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    ABSTRACT: Background and aim: Cardiovascular disease is the leading cause of death among patients with chronic kidney disease (CKD). Although there is emerging evidence that excess visceral fat is associated with a cluster of cardiometabolic abnormalities in these patients, the impact of visceral obesity evaluated by a gold-standard method on future outcomes has not been studied. We aimed to investigate whether visceral obesity assessed by computed tomography was able to predict cardiovascular events in CKD patients. Methods and results: We studied 113 nondialyzed CKD patients [60% men; 31% diabetics; age 55.3 ± 11.3 years; body mass index (BMI) 27.2 ± 5.3 kg/m(2); estimated glomerular filtration rate (GFR) 33.7 ± 13.6 ml/min/1.73 m(2)]. Visceral and subcutaneous abdominal fat were assessed by computed tomography at L4-L5. Visceral to subcutaneous fat ratio >0.55 (highest tertile cut-off) was defined as visceral obesity. Cardiovascular events including acute myocardial infarction, angina, arrhythmia, uncontrolled blood pressure, stroke and cardiac failure were recorded during 24 months. Cardiovascular events were 3-fold higher in patients with visceral obesity than in those without visceral obesity. The Kaplan-Meier analysis indicated that patients with visceral obesity had shorter cardiovascular event-free time than those without visceral obesity (P = 0.021). In the univariate Cox analysis, visceral obesity was associated with higher risk of cardiovascular events (hazard ratio = 3.4; 95% confidence interval = 1.1-10.5; P = 0.03). The prognostic power of visceral obesity for cardiovascular events remained significant after adjustments for sex, age, diabetes, previous cardiovascular disease, smoking, sedentary lifestyle, BMI, GFR, hypertension, dyslipidemia and inflammation. Conclusion: Visceral obesity assessed by computed tomography was a predictor of cardiovascular events in CKD patients.
    Full-text · Article · Jul 2012 · Nutrition, metabolism, and cardiovascular diseases: NMCD
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    • "Nutrition xxx (2012) 1–5 and, according to the World Health Organization (WHO) [5], subjects with a BMI lower than 18.5 kg/m 2 are considered underweight. Studies have shown that a low BMI (according to the WHO classification) is a predictor of a poor outcome and a high death risk [6] [7], although overweight and obesity are associated with a better survival in patients on HD [6] [8]. However, the inability of BMI to distinguish muscle mass from fat mass (FM) is well documented [9] [10]. "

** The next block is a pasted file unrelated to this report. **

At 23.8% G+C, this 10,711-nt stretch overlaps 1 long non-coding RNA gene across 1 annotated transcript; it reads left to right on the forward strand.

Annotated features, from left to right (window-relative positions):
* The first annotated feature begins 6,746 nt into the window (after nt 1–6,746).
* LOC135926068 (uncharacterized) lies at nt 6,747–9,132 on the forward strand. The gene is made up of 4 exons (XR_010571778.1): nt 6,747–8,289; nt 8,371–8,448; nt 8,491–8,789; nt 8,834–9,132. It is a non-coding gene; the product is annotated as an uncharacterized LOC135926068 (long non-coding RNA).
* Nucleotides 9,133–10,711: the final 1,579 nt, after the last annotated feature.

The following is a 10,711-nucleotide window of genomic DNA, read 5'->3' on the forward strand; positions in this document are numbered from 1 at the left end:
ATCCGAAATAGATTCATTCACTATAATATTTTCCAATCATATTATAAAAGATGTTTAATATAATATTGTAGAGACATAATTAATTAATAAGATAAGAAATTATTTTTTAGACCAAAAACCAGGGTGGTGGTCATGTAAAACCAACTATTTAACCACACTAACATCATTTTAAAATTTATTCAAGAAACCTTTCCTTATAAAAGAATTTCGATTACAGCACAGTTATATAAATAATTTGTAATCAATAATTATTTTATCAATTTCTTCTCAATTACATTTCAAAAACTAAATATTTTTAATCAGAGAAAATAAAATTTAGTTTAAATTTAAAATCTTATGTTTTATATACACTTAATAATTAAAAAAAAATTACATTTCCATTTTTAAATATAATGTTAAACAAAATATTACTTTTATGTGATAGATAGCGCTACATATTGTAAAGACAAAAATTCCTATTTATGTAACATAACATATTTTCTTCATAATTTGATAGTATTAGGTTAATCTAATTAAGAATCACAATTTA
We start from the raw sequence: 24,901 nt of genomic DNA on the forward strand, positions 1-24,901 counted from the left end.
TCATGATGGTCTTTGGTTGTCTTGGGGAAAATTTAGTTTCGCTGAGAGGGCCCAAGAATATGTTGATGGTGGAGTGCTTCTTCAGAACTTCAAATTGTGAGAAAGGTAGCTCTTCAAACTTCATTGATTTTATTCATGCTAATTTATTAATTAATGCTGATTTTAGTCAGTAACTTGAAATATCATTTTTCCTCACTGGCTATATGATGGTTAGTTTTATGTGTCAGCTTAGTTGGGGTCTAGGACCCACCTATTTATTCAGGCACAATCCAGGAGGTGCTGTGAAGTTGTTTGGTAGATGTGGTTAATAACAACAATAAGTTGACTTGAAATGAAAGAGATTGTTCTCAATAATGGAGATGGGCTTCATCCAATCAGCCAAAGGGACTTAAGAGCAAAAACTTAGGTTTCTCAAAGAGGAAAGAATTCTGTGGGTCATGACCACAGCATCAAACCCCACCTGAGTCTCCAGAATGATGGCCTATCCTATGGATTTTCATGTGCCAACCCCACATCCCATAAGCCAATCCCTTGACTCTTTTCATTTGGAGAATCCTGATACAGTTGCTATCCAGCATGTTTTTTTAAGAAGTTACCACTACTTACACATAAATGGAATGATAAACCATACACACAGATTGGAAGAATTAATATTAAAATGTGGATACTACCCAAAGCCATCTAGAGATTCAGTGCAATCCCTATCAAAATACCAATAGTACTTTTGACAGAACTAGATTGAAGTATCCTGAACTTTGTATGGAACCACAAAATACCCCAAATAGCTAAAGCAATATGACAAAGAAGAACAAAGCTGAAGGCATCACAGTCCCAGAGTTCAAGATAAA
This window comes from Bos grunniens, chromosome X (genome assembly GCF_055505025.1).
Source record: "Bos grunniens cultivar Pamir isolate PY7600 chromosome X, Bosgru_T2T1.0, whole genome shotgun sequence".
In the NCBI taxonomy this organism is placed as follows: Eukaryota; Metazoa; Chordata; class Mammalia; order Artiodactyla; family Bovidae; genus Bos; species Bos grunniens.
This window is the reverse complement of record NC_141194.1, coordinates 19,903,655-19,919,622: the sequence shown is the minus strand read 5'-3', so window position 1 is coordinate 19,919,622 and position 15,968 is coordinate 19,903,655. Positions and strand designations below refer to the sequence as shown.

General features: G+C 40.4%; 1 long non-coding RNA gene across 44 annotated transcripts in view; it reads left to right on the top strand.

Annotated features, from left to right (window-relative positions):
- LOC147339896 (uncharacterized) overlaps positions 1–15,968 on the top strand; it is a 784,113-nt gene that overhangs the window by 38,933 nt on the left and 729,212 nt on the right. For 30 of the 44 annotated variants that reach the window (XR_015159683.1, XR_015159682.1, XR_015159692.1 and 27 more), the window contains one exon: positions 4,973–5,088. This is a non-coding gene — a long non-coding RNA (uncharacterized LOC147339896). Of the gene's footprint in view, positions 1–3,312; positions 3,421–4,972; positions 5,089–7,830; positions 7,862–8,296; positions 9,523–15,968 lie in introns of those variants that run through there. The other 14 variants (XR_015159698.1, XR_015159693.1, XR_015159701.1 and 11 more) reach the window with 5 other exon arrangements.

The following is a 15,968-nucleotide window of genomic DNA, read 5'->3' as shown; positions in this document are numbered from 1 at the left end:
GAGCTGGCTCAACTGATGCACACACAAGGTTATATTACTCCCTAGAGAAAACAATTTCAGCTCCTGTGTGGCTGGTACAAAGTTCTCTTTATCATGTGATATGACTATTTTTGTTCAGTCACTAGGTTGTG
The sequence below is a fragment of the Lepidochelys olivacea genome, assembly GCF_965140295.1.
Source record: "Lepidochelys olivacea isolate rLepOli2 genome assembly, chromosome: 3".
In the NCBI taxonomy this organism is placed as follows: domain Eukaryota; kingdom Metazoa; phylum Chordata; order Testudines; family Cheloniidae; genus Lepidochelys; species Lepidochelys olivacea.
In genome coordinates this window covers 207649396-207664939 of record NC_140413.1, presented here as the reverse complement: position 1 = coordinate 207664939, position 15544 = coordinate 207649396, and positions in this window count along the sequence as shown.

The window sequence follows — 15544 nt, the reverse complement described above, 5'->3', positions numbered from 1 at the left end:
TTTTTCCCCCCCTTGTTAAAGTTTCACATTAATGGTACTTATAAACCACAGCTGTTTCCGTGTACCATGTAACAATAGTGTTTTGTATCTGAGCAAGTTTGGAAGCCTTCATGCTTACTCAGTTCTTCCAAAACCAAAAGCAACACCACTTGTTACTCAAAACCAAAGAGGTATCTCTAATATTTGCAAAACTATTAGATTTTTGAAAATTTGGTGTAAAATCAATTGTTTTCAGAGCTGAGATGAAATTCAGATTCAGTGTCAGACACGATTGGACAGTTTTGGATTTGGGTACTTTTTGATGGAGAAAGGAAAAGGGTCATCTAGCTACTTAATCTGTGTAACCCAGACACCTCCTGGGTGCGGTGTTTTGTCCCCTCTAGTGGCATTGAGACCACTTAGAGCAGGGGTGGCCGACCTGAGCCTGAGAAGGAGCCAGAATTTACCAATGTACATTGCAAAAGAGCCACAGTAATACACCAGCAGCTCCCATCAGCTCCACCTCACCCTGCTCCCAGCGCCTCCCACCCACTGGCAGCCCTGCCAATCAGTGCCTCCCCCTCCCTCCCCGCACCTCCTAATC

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    ABSTRACT: To evaluate the body composition and inflammatory status in patients on hemodialysis (HD) according to the cutoff of 23 kg/m² for the body mass index (BMI). Forty-seven patients (30 men, 11 diabetics, 53.8 ± 12.2 y of age, 58.2 ± 50.9 mo on HD) were studied. Anthropometric data and handgrip strength were evaluated. C-reactive protein, tumor necrosis factor-α, leptin, and interleukin-6 were measured. Mortality was assessed after 24 mo of follow-up. Nineteen patients (40.4%) presented BMI values lower than 23 kg/m² and leptin levels, midarm muscle area, and free-fat mass were significantly lower in these patients. The prevalence of functional muscle loss according to handgrip strength was not different between the BMI groups. The sum of skinfold thicknesses, the percentage of body fat, fat mass, the fat mass/free-fat mass ratio, and waist circumference were significantly lower in patients with a BMI lower than 23 kg/m², but the mean values did not indicate energy wasting. Patients with a BMI higher than 23 kg/m² presented a higher prevalence of inflammation and higher waist circumference and body fat values. The adiposity parameters were correlated with C-reactive protein and leptin. A Cox multivariate regression analysis demonstrated that C-reactive protein, tumor necrosis factor-α, and interleukin-6 predict cardiovascular mortality. Patients on HD with a BMI lower than 23 kg/m² did not present signs of energy wasting, whereas those with a BMI higher than 23 kg/m² had more inflammation, probably because of a greater adiposity. Thus, the BMI value of 23 kg/m² does not seem to be a reliable marker of protein-energy wasting in patients on HD.
    Full-text · Article · Apr 2012 · Nutrition